A.4 Regulations and Laws Affecting802.11 Network Deployment

A.4.1 The Civilian Spectrum Regulations

The spectrum is managed by a number of different organizations. The most visible to the general public is the Federal Communications Commission (FCC). The FCC manages civilian, state, and local government usage of the radio spectrum. This is the regulatory organization that affects you.

The FCC has a set of rules and regulations that define use of spectrum, as well as policies and procedures for working with the FCC. You can obtain these in hardcopy by ordering the Code of Federal Regulations, Title 47 from the Government Printing Office (GPO) at http://bookstore.gpo.gov/.

Companies such as Pike and Fischer (http://www.pf.com/) offer subscription services to the updated FCC regulations, policies, and proposed rules. There are also free (but slightly dated) versions of the FCC rules online. The "Hypertext FCC Rules Project" run by Harold Hallikainen at http://www.hallikainen.com/FccRules is one such project.

Harold's site actually indexes the GPO's online version of the rules. You can go directly to the GPO's online version of the rules at http://www.access.gpo.gov/nara/cfr/cfr-table-search.html.

The GPO's site points to all of the Code of Federal Regulations (CFR); you want the section labeled Title 47 - Telecommunication.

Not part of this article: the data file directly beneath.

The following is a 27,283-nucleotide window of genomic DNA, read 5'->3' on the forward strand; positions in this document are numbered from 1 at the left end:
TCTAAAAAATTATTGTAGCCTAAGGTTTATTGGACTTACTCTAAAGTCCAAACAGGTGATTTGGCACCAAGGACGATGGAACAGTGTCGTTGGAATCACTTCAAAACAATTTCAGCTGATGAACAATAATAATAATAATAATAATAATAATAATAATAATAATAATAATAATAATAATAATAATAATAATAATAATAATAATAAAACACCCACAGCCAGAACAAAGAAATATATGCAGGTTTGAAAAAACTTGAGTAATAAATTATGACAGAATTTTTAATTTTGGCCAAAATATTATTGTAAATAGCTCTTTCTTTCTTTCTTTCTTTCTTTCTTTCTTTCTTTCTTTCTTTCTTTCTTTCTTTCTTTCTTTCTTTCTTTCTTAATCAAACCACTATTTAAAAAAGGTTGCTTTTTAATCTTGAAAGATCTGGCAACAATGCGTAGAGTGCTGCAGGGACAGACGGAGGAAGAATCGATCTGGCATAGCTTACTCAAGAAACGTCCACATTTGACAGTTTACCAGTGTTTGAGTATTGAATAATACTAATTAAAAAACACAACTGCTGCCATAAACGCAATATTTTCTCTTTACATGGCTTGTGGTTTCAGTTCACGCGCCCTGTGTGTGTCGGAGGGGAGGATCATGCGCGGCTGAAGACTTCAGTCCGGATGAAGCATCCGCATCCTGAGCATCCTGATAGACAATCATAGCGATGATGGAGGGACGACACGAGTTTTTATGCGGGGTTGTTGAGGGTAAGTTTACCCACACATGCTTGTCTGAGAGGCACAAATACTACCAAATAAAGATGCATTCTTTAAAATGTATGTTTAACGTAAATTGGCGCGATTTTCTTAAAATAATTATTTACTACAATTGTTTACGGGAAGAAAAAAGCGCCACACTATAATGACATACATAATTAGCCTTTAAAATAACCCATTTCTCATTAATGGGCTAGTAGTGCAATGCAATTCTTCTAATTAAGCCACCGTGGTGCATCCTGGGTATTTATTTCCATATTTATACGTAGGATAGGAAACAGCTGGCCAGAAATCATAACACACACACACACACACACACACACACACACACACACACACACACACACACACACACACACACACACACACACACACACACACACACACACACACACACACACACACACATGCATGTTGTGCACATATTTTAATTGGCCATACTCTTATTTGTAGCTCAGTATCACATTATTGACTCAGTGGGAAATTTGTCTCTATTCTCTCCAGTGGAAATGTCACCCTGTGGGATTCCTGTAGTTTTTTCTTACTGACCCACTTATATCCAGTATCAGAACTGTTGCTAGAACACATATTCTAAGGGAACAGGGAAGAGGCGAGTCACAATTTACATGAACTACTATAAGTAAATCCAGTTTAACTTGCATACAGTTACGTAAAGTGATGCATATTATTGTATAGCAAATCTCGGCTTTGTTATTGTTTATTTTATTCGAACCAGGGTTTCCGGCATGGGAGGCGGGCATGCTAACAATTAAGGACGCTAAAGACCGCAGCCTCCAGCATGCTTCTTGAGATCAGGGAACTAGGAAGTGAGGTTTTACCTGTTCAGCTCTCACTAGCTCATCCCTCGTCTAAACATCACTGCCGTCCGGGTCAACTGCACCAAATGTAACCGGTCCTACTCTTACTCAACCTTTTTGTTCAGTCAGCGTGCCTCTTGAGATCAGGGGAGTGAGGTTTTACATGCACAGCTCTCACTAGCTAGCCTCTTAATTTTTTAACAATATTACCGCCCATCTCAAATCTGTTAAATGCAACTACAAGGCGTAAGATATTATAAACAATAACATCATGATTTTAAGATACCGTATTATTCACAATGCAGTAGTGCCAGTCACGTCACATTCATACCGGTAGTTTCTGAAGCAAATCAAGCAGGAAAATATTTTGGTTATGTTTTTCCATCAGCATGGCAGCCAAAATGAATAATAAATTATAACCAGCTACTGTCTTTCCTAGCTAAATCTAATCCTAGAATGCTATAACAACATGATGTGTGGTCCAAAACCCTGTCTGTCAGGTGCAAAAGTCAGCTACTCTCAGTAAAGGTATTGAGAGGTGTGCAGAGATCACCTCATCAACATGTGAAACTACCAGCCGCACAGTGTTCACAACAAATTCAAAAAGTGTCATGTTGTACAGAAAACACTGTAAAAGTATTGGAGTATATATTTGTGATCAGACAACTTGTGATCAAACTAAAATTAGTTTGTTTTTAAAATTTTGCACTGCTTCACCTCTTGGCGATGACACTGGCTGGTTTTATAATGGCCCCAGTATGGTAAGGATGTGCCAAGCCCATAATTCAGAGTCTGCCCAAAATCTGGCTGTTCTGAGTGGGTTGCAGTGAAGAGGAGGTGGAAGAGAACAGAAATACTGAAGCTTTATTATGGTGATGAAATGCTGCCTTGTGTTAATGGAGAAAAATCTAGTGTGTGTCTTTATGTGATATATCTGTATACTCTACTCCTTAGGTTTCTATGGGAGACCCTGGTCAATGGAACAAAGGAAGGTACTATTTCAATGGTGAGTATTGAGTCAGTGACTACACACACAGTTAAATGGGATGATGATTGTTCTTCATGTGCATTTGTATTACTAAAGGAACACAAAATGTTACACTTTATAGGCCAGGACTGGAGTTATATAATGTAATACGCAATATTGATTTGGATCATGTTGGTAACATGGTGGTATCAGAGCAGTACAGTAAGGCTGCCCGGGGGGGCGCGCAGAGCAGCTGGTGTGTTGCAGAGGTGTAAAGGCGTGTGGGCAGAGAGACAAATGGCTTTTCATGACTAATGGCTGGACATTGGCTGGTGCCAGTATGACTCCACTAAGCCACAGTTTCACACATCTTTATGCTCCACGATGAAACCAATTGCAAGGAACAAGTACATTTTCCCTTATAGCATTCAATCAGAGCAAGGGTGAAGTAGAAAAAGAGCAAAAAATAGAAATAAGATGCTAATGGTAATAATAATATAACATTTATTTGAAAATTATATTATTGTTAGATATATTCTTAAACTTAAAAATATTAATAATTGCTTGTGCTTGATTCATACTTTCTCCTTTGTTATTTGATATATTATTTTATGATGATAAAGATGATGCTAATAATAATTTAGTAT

A.4.2 Enforcement

The FCC has the authority to investigate any user of the band. In fact, they can actually come onsite and inspect the operation of equipment:

15.29(a) Any equipment or device subject to the provisions of this part, together with any certificate, notice of registration or any technical data required to be kept on file by the operator, supplier or party responsible for compliance of the device shall be made available for inspection by a Commission representative upon reasonable request.

The FCC has very limited resources for enforcement?the trend for the last couple of decades has been toward deregulation and the reduction of staffing in the enforcement bureaus. The FCC will usually not visit you unless they receive a complaint. There have been rare reports of the FCC going after WISPs when they interfered with Part 97 (amateur radio) users. Working with the co-users of these bands is in your best interest, as they will be the ones complaining.

The National Telecommunications and Information Administration (NTIA) works with the Interdepartmental Radio Advisory Committee (IRAC), which manages federal use of the spectrum. You are not likely to hear from them unless you've done something really wrong.